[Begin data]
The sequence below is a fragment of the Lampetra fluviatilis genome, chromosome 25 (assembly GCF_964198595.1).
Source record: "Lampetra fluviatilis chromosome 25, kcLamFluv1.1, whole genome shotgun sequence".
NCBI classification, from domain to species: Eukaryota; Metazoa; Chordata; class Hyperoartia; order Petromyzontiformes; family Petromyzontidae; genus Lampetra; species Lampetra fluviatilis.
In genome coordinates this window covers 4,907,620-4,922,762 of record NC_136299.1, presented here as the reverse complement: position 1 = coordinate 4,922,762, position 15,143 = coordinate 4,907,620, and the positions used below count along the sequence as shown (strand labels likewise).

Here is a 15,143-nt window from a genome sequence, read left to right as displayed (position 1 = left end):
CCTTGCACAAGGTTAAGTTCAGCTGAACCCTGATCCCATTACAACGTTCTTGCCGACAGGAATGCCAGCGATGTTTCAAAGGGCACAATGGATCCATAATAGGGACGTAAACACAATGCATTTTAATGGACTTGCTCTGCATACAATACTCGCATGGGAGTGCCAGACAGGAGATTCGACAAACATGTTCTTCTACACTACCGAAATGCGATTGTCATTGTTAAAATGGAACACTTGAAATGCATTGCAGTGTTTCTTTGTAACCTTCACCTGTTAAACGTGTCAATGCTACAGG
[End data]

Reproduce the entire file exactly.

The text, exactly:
The sequence below is a fragment of the Lampetra fluviatilis genome, chromosome 25 (assembly GCF_964198595.1).
Source record: "Lampetra fluviatilis chromosome 25, kcLamFluv1.1, whole genome shotgun sequence".
NCBI classification, from domain to species: Eukaryota; Metazoa; Chordata; class Hyperoartia; order Petromyzontiformes; family Petromyzontidae; genus Lampetra; species Lampetra fluviatilis.
In genome coordinates this window covers 4,907,620-4,922,762 of record NC_136299.1, presented here as the reverse complement: position 1 = coordinate 4,922,762, position 15,143 = coordinate 4,907,620, and the positions used below count along the sequence as shown (strand labels likewise).

Here is a 15,143-nt window from a genome sequence, read left to right as displayed (position 1 = left end):
CCTTGCACAAGGTTAAGTTCAGCTGAACCCTGATCCCATTACAACGTTCTTGCCGACAGGAATGCCAGCGATGTTTCAAAGGGCACAATGGATCCATAATAGGGACGTAAACACAATGCATTTTAATGGACTTGCTCTGCATACAATACTCGCATGGGAGTGCCAGACAGGAGATTCGACAAACATGTTCTTCTACACTACCGAAATGCGATTGTCATTGTTAAAATGGAACACTTGAAATGCATTGCAGTGTTTCTTTGTAACCTTCACCTGTTAAACGTGTCAATGCTACAGG